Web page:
Americans woke up Friday to more dramatic news about the financial bailout. As a big meeting between President Bush, the presidential candidates and congressional leaders ended Thursday without a consensus, news broke of the failure of the nation's largest savings and loan.
The government seized Washington Mutual, and much of the company is being sold for about $2 billion to JPMorgan Chase, which also bought Bear Stearns after its collapse in March. Like Bear Stearns, Lehman Brothers and IndyMac, Washington Mutual was caught in the implosion of the mortgage market, NPR's Jim Zarroli tells Linda Wertheimer. It's being called the biggest bank failure in U.S. history.
"Washington Mutual in particular did a lot of mortgage lending in California and Florida — which are both states that have had a lot of foreclosures. The Office of Thrift Supervision, which regulates the banks, said Washington Mutual had lost more than $6 billion in the last three quarters," he says.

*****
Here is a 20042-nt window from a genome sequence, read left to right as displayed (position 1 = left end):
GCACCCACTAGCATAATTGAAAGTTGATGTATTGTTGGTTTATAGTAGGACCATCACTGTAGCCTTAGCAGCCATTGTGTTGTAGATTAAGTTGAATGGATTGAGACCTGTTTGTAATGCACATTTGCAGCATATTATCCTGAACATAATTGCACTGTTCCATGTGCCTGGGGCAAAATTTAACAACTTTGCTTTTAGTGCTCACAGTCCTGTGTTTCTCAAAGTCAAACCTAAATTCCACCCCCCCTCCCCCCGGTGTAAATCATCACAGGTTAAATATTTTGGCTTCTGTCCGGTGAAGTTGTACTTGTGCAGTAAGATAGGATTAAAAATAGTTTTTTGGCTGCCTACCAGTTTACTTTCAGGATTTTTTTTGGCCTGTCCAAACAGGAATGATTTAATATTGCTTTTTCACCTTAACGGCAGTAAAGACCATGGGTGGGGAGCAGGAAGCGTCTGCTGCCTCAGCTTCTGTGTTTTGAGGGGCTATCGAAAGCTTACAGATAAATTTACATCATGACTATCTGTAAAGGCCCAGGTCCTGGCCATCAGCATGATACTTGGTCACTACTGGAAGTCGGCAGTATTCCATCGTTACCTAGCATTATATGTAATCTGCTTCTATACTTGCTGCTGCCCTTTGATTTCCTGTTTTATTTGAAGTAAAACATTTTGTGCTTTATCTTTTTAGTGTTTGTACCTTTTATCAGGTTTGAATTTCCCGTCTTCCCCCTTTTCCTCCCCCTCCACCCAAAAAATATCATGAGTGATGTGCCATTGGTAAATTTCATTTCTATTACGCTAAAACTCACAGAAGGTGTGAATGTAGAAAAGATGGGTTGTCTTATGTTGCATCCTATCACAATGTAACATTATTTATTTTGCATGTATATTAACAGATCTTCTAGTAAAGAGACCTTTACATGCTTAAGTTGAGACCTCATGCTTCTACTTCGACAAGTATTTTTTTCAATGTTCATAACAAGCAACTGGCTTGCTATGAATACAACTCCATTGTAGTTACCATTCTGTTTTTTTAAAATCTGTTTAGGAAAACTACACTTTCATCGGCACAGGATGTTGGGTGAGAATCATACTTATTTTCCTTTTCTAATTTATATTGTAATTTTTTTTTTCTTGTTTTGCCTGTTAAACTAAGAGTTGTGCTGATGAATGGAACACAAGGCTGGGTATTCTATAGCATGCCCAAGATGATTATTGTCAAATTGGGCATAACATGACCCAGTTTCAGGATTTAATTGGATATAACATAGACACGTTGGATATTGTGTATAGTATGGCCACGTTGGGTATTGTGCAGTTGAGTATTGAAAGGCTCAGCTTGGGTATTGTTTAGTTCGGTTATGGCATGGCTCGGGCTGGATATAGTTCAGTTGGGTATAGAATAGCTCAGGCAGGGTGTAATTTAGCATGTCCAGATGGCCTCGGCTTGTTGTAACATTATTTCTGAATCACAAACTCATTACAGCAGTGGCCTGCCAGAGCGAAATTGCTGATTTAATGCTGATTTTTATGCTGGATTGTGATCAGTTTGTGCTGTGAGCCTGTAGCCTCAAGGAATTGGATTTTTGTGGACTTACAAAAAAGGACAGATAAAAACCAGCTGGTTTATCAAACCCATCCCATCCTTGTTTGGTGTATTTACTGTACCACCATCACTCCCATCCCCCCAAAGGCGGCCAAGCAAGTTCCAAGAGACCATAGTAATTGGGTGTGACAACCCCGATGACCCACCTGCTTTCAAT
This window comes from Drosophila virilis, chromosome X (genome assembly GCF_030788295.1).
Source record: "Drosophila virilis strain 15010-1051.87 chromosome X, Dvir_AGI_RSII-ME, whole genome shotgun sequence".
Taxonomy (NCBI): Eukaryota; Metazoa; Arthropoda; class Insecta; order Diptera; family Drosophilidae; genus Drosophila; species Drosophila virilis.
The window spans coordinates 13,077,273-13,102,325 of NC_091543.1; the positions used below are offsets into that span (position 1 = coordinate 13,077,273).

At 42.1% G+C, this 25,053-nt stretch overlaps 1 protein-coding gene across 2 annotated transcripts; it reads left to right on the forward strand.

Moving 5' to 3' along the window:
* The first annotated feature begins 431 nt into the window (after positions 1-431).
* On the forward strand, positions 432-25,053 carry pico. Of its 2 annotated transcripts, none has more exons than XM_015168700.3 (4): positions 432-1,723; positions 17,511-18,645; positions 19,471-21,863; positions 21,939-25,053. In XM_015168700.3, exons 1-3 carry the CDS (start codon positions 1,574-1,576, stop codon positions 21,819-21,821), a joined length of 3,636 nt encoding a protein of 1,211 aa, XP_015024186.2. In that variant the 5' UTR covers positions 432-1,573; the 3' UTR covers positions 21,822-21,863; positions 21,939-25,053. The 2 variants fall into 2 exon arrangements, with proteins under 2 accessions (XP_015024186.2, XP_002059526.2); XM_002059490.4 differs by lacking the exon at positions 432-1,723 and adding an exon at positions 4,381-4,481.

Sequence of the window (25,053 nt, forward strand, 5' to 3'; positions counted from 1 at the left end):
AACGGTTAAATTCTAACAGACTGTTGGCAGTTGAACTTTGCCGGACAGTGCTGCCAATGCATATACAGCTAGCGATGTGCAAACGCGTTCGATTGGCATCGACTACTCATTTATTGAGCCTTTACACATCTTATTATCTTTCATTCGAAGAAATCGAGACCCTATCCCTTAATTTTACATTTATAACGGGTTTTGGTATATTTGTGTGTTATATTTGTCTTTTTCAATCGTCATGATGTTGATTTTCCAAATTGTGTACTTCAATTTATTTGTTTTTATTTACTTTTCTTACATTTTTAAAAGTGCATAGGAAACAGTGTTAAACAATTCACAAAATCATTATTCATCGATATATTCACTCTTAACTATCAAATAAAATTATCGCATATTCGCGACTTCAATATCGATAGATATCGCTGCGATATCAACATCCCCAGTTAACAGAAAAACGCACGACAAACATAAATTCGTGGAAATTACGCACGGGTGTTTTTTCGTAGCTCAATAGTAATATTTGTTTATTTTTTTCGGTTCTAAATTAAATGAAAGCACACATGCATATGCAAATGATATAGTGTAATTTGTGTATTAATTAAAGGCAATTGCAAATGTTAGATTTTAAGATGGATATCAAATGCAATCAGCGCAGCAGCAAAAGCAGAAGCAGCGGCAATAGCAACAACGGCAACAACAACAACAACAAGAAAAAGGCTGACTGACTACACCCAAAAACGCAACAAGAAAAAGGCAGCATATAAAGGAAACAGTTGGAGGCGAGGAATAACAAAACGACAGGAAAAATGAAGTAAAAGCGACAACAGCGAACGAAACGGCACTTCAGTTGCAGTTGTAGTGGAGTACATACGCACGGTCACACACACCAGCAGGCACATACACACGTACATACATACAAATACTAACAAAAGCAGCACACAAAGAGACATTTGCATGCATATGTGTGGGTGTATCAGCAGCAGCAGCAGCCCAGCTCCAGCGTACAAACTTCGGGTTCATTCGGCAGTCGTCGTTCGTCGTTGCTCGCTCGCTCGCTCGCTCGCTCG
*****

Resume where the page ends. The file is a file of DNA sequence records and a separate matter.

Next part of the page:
After the recent ramp-up in the chaos in the financial markets, customers pulled out about $16 billion worth of deposits, which were 9 percent of Washington Mutual's deposits as of June 30.
"The government figured it had to step in, it had to act before things got much worse, so it came in, it shut Washington Mutual down and arranged to sell it," Zarroli says.
Trying to keep more people from taking their money out, regulators are saying it will be a seamless transition — and that the bank is reopening Friday as usual, just with new owners.
The move spares taxpayers another costly bailout, as the Federal Deposit Insurance Corp. would have had to come in with a big federal rescue for the depositors.
"It's an FDIC-insured bank, so the FDIC would have had to pay for accounts up to $100,000," Zarroli says. "The thing is, the FDIC that is supposed to pay customers is running low — there have just been a lot of bank failures this year — so the fact that JPMorgan Chase has stepped in means there's a company with deep pockets getting involved."